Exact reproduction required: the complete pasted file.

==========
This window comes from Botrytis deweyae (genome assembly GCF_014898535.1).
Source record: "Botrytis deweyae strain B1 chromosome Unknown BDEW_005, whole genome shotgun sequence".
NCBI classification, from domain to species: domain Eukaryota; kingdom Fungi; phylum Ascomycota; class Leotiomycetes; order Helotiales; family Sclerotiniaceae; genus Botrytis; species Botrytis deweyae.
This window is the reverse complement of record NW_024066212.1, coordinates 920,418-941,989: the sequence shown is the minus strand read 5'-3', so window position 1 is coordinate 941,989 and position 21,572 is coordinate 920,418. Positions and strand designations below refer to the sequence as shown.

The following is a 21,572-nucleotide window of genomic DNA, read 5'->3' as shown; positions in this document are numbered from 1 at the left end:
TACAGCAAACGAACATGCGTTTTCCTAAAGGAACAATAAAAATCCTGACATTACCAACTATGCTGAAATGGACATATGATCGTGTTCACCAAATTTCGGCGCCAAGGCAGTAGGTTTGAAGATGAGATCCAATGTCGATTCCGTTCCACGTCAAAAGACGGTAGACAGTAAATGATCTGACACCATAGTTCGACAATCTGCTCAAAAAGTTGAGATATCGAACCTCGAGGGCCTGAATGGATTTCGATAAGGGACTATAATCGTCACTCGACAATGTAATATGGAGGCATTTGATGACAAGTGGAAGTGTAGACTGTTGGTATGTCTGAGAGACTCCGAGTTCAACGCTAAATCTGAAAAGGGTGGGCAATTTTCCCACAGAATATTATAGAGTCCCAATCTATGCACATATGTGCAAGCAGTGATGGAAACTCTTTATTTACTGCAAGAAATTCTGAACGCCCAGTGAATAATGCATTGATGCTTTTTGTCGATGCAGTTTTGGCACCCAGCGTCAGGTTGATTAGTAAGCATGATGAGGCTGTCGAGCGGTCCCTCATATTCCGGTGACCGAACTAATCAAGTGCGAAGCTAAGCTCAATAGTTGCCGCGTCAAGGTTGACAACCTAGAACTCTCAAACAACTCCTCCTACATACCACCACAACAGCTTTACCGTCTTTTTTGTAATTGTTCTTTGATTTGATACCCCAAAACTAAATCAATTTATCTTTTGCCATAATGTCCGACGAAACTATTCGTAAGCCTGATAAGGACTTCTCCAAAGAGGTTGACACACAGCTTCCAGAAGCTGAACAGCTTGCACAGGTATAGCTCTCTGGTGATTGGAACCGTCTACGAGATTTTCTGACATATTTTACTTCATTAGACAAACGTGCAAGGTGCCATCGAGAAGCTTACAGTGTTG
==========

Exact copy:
This window comes from Botrytis deweyae (genome assembly GCF_014898535.1).
Source record: "Botrytis deweyae strain B1 chromosome Unknown BDEW_005, whole genome shotgun sequence".
NCBI classification, from domain to species: domain Eukaryota; kingdom Fungi; phylum Ascomycota; class Leotiomycetes; order Helotiales; family Sclerotiniaceae; genus Botrytis; species Botrytis deweyae.
This window is the reverse complement of record NW_024066212.1, coordinates 920,418-941,989: the sequence shown is the minus strand read 5'-3', so window position 1 is coordinate 941,989 and position 21,572 is coordinate 920,418. Positions and strand designations below refer to the sequence as shown.

The following is a 21,572-nucleotide window of genomic DNA, read 5'->3' as shown; positions in this document are numbered from 1 at the left end:
TACAGCAAACGAACATGCGTTTTCCTAAAGGAACAATAAAAATCCTGACATTACCAACTATGCTGAAATGGACATATGATCGTGTTCACCAAATTTCGGCGCCAAGGCAGTAGGTTTGAAGATGAGATCCAATGTCGATTCCGTTCCACGTCAAAAGACGGTAGACAGTAAATGATCTGACACCATAGTTCGACAATCTGCTCAAAAAGTTGAGATATCGAACCTCGAGGGCCTGAATGGATTTCGATAAGGGACTATAATCGTCACTCGACAATGTAATATGGAGGCATTTGATGACAAGTGGAAGTGTAGACTGTTGGTATGTCTGAGAGACTCCGAGTTCAACGCTAAATCTGAAAAGGGTGGGCAATTTTCCCACAGAATATTATAGAGTCCCAATCTATGCACATATGTGCAAGCAGTGATGGAAACTCTTTATTTACTGCAAGAAATTCTGAACGCCCAGTGAATAATGCATTGATGCTTTTTGTCGATGCAGTTTTGGCACCCAGCGTCAGGTTGATTAGTAAGCATGATGAGGCTGTCGAGCGGTCCCTCATATTCCGGTGACCGAACTAATCAAGTGCGAAGCTAAGCTCAATAGTTGCCGCGTCAAGGTTGACAACCTAGAACTCTCAAACAACTCCTCCTACATACCACCACAACAGCTTTACCGTCTTTTTTGTAATTGTTCTTTGATTTGATACCCCAAAACTAAATCAATTTATCTTTTGCCATAATGTCCGACGAAACTATTCGTAAGCCTGATAAGGACTTCTCCAAAGAGGTTGACACACAGCTTCCAGAAGCTGAACAGCTTGCACAGGTATAGCTCTCTGGTGATTGGAACCGTCTACGAGATTTTCTGACATATTTTACTTCATTAGACAAACGTGCAAGGTGCCATCGAGAAGCTTACAGTGTTG